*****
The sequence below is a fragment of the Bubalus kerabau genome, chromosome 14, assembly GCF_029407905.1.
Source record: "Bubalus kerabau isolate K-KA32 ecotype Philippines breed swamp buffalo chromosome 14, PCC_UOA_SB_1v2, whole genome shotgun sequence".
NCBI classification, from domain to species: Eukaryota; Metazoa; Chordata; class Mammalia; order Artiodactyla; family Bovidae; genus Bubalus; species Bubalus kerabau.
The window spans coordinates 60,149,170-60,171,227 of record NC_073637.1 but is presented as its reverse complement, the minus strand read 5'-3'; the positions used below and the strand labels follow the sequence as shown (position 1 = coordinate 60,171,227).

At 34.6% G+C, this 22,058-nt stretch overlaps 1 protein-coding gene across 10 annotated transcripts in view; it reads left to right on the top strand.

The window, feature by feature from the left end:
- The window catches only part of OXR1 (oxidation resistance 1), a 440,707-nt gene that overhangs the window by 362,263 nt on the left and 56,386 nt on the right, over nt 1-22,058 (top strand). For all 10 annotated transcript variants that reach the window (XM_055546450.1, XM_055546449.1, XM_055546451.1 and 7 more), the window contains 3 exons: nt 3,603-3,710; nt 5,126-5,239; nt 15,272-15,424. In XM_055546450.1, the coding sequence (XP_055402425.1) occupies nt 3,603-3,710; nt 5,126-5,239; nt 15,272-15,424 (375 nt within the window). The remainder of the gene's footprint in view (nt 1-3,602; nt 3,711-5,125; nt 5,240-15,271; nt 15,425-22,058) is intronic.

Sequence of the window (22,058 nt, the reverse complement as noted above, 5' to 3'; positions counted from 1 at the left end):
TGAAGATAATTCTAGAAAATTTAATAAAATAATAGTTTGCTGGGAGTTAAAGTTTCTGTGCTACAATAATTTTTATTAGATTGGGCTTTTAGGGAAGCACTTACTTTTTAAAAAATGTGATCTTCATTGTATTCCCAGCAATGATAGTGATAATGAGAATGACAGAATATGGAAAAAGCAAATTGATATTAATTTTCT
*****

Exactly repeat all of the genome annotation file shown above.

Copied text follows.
The sequence below is a fragment of the Bubalus kerabau genome, chromosome 14, assembly GCF_029407905.1.
Source record: "Bubalus kerabau isolate K-KA32 ecotype Philippines breed swamp buffalo chromosome 14, PCC_UOA_SB_1v2, whole genome shotgun sequence".
NCBI classification, from domain to species: Eukaryota; Metazoa; Chordata; class Mammalia; order Artiodactyla; family Bovidae; genus Bubalus; species Bubalus kerabau.
The window spans coordinates 60,149,170-60,171,227 of record NC_073637.1 but is presented as its reverse complement, the minus strand read 5'-3'; the positions used below and the strand labels follow the sequence as shown (position 1 = coordinate 60,171,227).

At 34.6% G+C, this 22,058-nt stretch overlaps 1 protein-coding gene across 10 annotated transcripts in view; it reads left to right on the top strand.

The window, feature by feature from the left end:
- The window catches only part of OXR1 (oxidation resistance 1), a 440,707-nt gene that overhangs the window by 362,263 nt on the left and 56,386 nt on the right, over nt 1-22,058 (top strand). For all 10 annotated transcript variants that reach the window (XM_055546450.1, XM_055546449.1, XM_055546451.1 and 7 more), the window contains 3 exons: nt 3,603-3,710; nt 5,126-5,239; nt 15,272-15,424. In XM_055546450.1, the coding sequence (XP_055402425.1) occupies nt 3,603-3,710; nt 5,126-5,239; nt 15,272-15,424 (375 nt within the window). The remainder of the gene's footprint in view (nt 1-3,602; nt 3,711-5,125; nt 5,240-15,271; nt 15,425-22,058) is intronic.

Sequence of the window (22,058 nt, the reverse complement as noted above, 5' to 3'; positions counted from 1 at the left end):
TGAAGATAATTCTAGAAAATTTAATAAAATAATAGTTTGCTGGGAGTTAAAGTTTCTGTGCTACAATAATTTTTATTAGATTGGGCTTTTAGGGAAGCACTTACTTTTTAAAAAATGTGATCTTCATTGTATTCCCAGCAATGATAGTGATAATGAGAATGACAGAATATGGAAAAAGCAAATTGATATTAATTTTCT